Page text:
NATO summit “most important” since fall of Berlin Wall

NATO Secretary General Anders Fogh Rasmussen addresses the media ahead of the NATO summit in Wales, at the Residence Palace in Brussels, Monday Sept. 1, 2014. Russia and Ukraine will be the top story this week when NATO heads of state attend the NATO summit in Wales, starting Wednesday. (AP Photo/Yves Logghe)

With the multitude of security crises occurring at the present time, many feel the world is on the brink of chaos. The 28-nation military alliance, NATO, will be meeting this week to discuss escalating concerns and events challenging global peace.

 

According to USA Today, Admiral James Stavridis spoke of the NATO summit occurring September 4-5 as “clearly the most important one since the fall of the Berlin Wall because of the clear level of multi-crises” unfolding around the world. It will bring together President Obama, German President Merkel, French President Hollande and 60 other leaders and diplomats from all over the world.

 

NATO’s highest-ranking military officer in 2013, Stavridis outlined several of the major trepidations, which included the Islamic State movements in Syria, Iraq and along the Turkish border. He also expressed concern over the fallout from the Arab Spring, territorial arguments in the South China Sea, the spread of the Ebola virus, and the continual execution of cyber threats to world’s security and banking industries.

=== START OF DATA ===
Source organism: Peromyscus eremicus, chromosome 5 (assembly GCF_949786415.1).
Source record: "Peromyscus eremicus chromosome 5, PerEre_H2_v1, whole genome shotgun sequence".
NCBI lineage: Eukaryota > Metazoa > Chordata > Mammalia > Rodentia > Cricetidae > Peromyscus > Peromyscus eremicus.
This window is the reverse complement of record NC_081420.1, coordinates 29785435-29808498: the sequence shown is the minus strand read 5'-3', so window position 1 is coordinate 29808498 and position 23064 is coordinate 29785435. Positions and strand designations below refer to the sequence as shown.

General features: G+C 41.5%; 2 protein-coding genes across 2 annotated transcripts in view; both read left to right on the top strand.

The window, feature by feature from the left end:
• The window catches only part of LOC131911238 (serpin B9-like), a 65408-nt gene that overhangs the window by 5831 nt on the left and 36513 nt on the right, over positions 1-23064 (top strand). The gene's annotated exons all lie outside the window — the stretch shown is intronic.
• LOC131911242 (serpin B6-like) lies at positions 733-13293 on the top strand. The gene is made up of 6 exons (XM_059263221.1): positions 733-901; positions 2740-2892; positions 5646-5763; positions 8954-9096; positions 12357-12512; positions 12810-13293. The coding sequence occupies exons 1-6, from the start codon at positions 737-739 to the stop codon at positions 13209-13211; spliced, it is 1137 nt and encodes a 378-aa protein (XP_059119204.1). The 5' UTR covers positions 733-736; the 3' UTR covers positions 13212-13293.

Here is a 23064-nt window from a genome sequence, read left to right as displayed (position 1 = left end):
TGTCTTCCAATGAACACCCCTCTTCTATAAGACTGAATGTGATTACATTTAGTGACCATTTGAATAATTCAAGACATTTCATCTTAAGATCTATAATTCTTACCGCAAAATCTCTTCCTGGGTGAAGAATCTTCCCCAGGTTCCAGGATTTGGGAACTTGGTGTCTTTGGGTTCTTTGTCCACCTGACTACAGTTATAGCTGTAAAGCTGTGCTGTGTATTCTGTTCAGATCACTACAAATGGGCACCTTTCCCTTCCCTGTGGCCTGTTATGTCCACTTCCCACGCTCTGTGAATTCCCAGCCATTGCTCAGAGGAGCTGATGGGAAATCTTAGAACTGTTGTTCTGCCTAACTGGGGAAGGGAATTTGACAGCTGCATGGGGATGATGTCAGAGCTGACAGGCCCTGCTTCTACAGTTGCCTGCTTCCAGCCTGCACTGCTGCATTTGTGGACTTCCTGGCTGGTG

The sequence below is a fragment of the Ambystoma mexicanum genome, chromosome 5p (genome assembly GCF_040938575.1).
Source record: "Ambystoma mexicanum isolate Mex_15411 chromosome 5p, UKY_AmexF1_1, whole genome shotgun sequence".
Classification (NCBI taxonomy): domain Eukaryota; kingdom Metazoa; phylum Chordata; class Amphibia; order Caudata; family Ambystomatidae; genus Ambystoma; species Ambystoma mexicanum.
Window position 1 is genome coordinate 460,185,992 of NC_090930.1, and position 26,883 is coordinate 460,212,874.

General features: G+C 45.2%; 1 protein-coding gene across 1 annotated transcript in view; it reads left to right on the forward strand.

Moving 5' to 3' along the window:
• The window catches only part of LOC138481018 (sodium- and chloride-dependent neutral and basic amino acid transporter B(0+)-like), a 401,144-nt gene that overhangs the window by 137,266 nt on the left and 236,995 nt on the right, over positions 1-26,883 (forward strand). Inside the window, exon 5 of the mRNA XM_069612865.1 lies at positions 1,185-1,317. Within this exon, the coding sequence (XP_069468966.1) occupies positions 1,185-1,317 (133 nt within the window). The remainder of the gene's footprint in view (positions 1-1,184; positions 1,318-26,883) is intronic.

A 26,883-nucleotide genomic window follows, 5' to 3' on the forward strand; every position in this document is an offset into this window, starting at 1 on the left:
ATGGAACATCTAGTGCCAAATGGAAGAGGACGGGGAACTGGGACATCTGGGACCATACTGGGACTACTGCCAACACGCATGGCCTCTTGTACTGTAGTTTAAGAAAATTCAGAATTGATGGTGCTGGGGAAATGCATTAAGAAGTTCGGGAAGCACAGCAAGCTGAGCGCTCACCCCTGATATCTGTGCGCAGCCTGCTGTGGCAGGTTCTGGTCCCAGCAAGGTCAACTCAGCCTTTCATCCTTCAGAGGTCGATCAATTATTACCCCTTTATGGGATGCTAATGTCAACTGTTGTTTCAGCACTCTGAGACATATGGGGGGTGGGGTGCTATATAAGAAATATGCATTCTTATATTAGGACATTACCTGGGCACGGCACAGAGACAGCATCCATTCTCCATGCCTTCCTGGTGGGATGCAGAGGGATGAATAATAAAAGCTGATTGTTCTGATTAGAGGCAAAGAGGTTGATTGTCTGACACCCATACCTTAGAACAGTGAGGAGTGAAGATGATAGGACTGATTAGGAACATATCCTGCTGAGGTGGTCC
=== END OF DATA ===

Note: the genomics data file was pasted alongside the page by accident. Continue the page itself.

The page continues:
But amongst all of these concerns, he felt that the topic of major discussion at the summit will be the “Russian adventurism” in eastern and southern Ukraine.

 

“If NATO is not seen to react meaningfully then it doesn’t much matter what it says about the Middle East or events in the Indian Ocean or anything else. In one sense this is a summit with a long agenda, but actually, there’s only really one item on it,” said Michael Clarke, the Director General of the Royal United Services Institute. “NATO has to come up with a set of policies that can deal with Russian subversion.”

 

USA Today reported that Xenia Wickett, who runs the USA program at Chatham House, an international affairs institute in London, said to the press that the summit in Newport should be seen as a “way station” rather than an “endpoint” in terms of dealing with NATO’s current and emerging security challenges.

 

“There’s a risk that the summit becomes all about putting out fires rather than a more strategic one,” she said. “The summit needs to pay attention to current events, but it also needs to look much further ahead in terms of where NATO is going.”

 

A statement about NATO spending is also expected, according to USA Today. Very few NATO members are currently spending the target of 2% of GDP on defense. According to World Bank data, the USA spends nearly 4%.

 

However, Robin Niblett, Director of Chatham House, stated the nature of the threats are not necessarily as grave as in previous years. “The existential threat that NATO members faced through the Cold War we do not face today, even from terrorist attacks as dreadful and bloody and damaging as they can be,” he said at a debriefing in London.

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